This is all one culture at its base. The common people all believe in the same constellation of beings and relationships growing from some ancient now-cloudy set of powerful ideas which made some important things in the world make sense.

OR ...

All of these geographically-close cultures were experiencing some profoundly TRUE set of real entities who behaved as one "culture" of related entities should do.

OR ... 


Let's, as did the Curate in the John Aubrey case, try to stagger "forward" a bit, despite all that heady strangeness we just read/wrote above.

PANDEMONIUM: 1684 publication by Richard Bovet. (pretty much an idiot, but with a few surprising things included.) 

                                 Bovet's frontispiece with my arrows and circles drawn in.

We can see here at the beginning that Bovet believes in the reality of several anomalous things:
Witches, magicians, devils, "imps", flying dragon-like demons, forbidding locations, and fairies. With all of that, he is, strangely to us, relatively "normal" for his times. 

But he is still an idiot. 

Bovet was a violent anti-Catholic and a  fiery hater of atheists at the same time. Even as a good Catholic boy, I have to admit that neither of those assures candidacy for idiocy, though both are pretty unhelpful character traits in a truth-seeker (as are all biases.) Bovet is an idiot because he doesn't understand important basic things about his peasant countryfolk, despite moving among them and wanting to utilize some of those basic things in his book. 

Bovet is a witch-hunter born about a century late. He thinks that witchcraft, magic, spirits, and the Little People are all part of one demonic presence that opposes "true religion" and proper living. Well, whatever the definition of true religion and proper living may be, the common people didn't consider ANY of the four categories of things cited as even being related to any of the others. ALL FOUR were separate aspects of Creation. For sure the common people did not think that The Little People were "satanic." If devilry was involved, you MIGHT find it meddling in witchcraft, but in none of the other three. Even in witchcraft, some individuals seemed to "get their powers" through rituals containing Christian concepts and imagery. So, whatever else we might take from Bovet, his "philosophical beliefs" are way off.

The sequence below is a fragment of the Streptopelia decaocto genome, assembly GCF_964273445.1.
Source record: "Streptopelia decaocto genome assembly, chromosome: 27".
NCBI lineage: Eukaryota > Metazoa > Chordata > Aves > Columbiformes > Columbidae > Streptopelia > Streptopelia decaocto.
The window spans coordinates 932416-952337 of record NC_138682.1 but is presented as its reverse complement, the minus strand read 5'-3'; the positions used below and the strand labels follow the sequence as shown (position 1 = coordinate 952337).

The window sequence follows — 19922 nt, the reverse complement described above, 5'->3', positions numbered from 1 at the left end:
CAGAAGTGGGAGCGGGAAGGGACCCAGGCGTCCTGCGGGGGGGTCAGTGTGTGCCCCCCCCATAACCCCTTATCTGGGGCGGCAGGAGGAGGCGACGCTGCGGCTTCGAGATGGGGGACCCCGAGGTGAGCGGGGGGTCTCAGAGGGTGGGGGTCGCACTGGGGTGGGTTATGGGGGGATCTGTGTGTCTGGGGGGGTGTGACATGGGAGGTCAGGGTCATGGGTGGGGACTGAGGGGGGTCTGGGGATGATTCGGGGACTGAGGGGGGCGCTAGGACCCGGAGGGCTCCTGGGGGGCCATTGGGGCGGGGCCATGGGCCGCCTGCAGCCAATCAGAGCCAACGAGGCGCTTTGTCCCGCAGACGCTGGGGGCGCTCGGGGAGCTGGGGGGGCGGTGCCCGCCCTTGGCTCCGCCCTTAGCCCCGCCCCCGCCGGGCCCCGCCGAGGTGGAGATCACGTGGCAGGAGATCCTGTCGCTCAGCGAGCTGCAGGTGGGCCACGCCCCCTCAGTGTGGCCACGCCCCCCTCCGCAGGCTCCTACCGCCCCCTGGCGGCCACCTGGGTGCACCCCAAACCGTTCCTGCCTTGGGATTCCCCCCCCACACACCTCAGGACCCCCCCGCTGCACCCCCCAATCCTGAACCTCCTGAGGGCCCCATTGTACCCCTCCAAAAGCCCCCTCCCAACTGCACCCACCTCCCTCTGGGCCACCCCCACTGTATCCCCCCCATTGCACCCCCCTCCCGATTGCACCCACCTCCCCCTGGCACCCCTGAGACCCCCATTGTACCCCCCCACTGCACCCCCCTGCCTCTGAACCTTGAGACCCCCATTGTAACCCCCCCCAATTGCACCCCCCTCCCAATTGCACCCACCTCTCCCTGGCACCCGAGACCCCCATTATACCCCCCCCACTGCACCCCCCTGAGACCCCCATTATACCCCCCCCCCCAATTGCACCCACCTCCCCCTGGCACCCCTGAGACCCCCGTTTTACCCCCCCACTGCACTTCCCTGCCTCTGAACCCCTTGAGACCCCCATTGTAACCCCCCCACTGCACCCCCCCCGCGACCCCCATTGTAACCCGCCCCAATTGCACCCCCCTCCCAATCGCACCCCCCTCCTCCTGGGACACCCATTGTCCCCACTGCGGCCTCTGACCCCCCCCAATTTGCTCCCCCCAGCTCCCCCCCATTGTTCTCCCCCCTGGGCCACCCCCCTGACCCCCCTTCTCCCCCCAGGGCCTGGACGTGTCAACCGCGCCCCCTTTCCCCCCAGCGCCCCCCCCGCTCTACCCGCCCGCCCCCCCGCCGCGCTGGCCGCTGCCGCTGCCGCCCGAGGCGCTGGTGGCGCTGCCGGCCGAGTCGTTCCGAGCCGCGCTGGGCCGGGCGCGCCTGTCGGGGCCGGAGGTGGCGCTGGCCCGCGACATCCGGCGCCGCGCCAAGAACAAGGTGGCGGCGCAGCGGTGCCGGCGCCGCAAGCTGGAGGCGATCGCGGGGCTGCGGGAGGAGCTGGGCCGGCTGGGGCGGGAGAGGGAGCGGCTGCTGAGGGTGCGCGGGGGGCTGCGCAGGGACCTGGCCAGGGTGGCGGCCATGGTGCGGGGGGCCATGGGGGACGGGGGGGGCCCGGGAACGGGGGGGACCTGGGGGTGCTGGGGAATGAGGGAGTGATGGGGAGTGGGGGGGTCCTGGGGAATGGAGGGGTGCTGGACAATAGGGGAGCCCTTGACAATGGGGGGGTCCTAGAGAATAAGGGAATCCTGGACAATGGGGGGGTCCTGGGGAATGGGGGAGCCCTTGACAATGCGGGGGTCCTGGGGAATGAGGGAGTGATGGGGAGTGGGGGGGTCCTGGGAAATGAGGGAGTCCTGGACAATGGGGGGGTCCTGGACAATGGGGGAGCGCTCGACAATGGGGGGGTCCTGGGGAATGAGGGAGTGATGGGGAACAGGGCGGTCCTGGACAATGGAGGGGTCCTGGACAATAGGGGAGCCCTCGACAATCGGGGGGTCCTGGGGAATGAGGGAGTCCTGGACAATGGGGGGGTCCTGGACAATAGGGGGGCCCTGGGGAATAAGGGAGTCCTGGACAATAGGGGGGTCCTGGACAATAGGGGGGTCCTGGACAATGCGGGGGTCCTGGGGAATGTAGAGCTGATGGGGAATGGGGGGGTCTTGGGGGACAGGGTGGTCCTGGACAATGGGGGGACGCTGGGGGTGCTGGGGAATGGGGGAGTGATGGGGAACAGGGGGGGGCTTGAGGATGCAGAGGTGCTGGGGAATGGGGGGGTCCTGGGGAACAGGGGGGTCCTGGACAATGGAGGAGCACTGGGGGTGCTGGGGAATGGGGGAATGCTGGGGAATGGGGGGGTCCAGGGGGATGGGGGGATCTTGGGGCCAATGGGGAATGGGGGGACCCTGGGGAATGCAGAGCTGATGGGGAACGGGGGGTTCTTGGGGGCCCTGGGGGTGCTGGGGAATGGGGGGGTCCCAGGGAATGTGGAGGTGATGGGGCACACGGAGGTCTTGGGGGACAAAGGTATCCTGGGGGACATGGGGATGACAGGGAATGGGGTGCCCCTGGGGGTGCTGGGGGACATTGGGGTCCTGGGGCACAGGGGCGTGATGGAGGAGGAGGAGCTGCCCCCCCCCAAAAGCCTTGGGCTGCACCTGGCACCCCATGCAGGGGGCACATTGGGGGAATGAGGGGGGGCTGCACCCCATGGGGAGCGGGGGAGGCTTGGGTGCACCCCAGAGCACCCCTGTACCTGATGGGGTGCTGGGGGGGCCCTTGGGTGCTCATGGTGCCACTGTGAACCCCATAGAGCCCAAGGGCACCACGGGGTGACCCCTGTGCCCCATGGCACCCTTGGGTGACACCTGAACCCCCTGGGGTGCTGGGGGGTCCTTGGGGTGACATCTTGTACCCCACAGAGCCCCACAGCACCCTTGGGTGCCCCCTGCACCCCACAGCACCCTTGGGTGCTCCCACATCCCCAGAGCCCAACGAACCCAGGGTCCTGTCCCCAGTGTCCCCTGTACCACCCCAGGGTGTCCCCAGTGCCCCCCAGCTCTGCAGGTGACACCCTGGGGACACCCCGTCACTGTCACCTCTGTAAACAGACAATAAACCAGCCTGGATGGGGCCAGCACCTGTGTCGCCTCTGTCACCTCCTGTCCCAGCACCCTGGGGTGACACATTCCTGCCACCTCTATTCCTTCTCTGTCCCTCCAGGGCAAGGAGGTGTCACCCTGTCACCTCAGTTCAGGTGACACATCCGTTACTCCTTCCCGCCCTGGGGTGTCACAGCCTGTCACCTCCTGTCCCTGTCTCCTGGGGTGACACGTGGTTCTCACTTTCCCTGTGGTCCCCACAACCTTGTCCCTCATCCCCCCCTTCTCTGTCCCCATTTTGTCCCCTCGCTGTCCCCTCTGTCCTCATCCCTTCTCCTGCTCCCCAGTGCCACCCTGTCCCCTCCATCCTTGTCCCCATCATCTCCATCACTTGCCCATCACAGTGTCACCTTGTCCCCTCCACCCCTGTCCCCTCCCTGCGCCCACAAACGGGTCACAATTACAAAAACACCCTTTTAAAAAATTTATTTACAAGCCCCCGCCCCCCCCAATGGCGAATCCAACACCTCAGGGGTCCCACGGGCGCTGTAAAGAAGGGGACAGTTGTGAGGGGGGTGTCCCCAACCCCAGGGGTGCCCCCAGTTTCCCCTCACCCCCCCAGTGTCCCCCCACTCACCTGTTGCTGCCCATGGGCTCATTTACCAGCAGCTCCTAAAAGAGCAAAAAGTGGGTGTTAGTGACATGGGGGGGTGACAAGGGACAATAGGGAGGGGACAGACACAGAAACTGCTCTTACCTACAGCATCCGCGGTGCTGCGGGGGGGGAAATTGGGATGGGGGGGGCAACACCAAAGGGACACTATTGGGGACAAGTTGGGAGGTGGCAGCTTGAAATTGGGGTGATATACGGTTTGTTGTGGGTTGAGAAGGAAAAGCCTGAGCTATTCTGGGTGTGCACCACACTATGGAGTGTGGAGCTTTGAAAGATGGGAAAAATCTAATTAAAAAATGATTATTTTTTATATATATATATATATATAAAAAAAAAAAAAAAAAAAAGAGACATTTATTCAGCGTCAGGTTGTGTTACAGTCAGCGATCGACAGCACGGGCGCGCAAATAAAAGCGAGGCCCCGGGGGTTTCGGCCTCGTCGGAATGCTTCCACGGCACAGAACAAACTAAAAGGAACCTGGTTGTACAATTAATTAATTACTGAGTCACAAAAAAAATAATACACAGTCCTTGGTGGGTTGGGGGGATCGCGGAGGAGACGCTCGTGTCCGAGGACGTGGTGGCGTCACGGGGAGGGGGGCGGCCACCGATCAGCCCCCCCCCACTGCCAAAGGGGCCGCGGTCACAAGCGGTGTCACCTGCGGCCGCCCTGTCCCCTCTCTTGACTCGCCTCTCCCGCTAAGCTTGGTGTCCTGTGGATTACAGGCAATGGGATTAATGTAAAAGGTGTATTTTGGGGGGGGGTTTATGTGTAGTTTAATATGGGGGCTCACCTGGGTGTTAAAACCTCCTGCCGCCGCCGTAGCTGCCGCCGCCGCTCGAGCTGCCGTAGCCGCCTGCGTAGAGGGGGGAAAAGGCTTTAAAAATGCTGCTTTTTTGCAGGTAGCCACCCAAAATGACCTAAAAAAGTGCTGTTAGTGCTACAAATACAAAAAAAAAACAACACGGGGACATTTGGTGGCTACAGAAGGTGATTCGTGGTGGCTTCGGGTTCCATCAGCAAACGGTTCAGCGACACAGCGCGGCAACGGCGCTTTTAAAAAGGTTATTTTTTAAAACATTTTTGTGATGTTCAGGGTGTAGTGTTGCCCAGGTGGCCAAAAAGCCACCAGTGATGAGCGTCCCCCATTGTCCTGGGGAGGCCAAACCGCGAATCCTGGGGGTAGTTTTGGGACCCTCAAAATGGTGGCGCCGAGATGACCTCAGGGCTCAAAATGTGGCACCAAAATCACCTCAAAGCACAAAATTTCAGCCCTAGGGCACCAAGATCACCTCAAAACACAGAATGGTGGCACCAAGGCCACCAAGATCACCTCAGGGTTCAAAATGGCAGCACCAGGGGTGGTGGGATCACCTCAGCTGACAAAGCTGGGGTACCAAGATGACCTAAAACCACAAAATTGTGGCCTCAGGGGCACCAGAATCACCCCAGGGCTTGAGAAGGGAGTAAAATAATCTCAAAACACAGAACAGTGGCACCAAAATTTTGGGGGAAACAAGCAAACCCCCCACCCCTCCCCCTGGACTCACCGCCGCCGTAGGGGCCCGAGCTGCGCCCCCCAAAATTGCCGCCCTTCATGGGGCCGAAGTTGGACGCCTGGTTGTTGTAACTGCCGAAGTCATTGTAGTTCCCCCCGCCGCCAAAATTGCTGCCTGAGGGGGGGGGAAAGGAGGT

But there turn out to be several things that we CAN take from him.

After his diatribes, suddenly this fierce dogma-infested person turns into a Fortean. Weird. Completely took me by surprise. Bovet wanted to find true reports from people which he hoped would buttress his book's attack on atheism. He was looking for things that in his mind would prove the existence of the world of the spiritual. That's kind of expected, but what wasn't was his apparent attitude during this search. He seems, very much so, like a wide-eyed explorer as he walks the paths of the Mysteries. I'd almost not mind being around him in this mode.

He finds several reports that he includes in his appendices. Some are fascinating. I'd like to note three that might be germane for our own adventuring. 

1. South Petherton, Somerset county. c. 1620AD. Bovet talked with relatives and friends of a former shopkeeper of this village, who had passed away somewhat recently. Many people repeated this tale as heard directly by them. 

The gentleman was selling goods at a local country fair. Home was still somewhat distanced, but "he had a good horse" and felt that he could make it before nightfall. He misjudged, and rode along in the dark. At a place alongside a high hedge, his horse suddenly started as if afraid and basically forced him up against the hedge. The horse was trembling violently. Ahead, making noises as if cracking the hedge came a strange thing. It was a ball or ring of light, light the dim color of dusk. It was the size of a wagonwheel in diameter. Inside the wheel or ball was the dark image of something like a bear. The creature was huge {if so, the shopkeeper must have felt that he was looking inside the wheel like an opening to another reality.} He described the thing as of the "proportion of a bear", but with fiery eyes. The exact description of what he saw we cannot know, but it was uncanny.